“The Witcher” is a show about a guy who kills monsters for coin and has really bad days because he keeps on trying to do the right thing. His course seems to be guiding him toward a handful of other people who are also extremely good at their jobs and who also keep having really shitty days despite it.
I know that the characters on “The Witcher” will get more politically involved down the road, but these are still two really different shows. They shouldn’t be compared. This isn’t the new “Game of Thrones”, and I couldn’t be more thankful for that.
I’m coming to “The Witcher” as a fan of the exquisitely realized games. They started off atmospheric, convoluted, and problematic. The most recent delved into complex themes of othering, abuse, and systemic corruption while painting a gorgeous world to explore.
Some viewers will be coming to the show having played one or more of the games. The show’s based on the series of short story collections and novels that precede the games. It’s a joy to fill in some confusing blanks. You get to see certain legendary characters realized, and the origins of the ones you know best.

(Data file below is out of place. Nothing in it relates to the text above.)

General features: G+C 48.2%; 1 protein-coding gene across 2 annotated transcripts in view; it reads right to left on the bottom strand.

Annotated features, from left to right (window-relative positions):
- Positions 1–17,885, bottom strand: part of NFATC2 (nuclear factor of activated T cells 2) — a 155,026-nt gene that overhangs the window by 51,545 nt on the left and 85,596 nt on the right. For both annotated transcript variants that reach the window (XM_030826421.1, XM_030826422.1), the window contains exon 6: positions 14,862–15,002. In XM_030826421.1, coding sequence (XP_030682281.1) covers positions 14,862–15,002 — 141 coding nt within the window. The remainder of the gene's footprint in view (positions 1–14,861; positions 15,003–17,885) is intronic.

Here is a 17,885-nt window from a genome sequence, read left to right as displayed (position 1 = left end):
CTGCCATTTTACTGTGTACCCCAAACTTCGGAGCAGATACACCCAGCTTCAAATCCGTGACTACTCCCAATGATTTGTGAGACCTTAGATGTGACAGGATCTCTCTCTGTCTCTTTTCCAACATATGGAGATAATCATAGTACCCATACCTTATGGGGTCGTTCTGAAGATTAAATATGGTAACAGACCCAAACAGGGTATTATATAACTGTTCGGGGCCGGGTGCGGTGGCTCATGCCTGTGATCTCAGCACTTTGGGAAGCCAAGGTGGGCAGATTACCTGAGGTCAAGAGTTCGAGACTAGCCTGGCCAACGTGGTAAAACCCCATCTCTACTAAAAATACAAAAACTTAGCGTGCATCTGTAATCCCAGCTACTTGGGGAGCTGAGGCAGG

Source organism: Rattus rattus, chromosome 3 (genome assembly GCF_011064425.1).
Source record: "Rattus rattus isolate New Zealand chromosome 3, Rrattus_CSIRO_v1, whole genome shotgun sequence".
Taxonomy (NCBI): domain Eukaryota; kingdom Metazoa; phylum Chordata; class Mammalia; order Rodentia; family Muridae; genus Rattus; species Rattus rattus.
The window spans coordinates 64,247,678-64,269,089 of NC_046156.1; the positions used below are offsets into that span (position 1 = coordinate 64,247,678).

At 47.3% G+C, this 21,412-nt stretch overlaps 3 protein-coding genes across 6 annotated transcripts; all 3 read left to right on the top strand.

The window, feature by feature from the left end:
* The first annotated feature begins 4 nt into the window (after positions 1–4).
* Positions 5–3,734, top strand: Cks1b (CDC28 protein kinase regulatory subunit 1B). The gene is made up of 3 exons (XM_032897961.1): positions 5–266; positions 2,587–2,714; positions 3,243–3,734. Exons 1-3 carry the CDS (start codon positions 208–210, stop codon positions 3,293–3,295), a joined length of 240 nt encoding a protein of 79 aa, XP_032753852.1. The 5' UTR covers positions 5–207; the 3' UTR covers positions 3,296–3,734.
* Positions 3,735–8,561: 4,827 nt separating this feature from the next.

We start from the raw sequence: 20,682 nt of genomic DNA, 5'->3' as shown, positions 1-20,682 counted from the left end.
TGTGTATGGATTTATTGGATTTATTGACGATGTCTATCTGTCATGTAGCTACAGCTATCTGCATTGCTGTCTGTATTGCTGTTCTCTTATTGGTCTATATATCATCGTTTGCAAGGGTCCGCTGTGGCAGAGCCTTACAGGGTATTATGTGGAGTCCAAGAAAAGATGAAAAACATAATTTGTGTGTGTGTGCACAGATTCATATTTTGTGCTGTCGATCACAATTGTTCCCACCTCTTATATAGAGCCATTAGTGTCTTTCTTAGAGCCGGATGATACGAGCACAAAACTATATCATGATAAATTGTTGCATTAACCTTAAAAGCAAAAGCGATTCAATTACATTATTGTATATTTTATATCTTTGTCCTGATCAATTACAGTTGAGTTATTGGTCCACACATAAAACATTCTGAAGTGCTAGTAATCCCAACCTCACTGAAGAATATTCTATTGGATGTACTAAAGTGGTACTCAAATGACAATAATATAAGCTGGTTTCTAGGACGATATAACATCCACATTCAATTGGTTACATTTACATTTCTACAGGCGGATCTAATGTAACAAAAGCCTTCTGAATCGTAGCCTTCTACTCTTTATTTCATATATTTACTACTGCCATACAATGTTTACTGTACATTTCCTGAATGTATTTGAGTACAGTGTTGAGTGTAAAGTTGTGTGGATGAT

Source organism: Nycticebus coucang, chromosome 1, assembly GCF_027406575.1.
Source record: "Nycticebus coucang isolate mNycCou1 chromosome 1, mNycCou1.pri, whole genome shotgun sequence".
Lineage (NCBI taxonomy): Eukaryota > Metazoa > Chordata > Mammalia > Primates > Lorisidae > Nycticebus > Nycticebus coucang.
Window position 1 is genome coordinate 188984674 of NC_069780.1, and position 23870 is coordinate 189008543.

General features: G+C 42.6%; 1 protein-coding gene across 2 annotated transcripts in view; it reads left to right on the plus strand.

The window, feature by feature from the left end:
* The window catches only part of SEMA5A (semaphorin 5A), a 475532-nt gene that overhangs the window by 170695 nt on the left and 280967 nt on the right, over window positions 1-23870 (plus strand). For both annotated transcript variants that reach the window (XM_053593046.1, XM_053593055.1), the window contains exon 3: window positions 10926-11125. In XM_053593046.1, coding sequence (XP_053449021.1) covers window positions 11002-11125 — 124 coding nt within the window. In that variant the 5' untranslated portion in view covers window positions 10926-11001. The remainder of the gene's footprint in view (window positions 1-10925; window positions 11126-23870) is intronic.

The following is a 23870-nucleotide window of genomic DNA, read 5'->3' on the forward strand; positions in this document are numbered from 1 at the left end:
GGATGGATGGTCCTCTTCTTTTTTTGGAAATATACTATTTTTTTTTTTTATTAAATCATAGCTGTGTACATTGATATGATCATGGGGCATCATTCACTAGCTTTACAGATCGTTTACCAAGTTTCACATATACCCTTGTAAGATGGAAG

The most difficult part of shifting from the games to the show is that the games let you explore to your heart’s content. I have 240 hours in the third “Witcher” game and its expansions. That’s 10 real-time days of my life. And you know what? They’re really well spent – it’s a profound and often heart-wrenching piece of art. Yet because you have agency in the games, you can absorb the atmosphere of a moment and sit inside it. You can exhale after a harrowing moral decision and simply watch the sun set. You know what the water and wind in a frequently visited area sound like. You can appreciate a view. Some philosophical conversations with morally gray characters might take half an hour. A single mystery might unthread itself over hours and hours of playtime.
A TV show doesn’t have the time for that. It can’t do that unless it’s trading another big focus away. The show presents so many stark and beautiful vistas that you’d love to sit in, to feel, to explore. Yet you can’t. It’s the nature of being a show.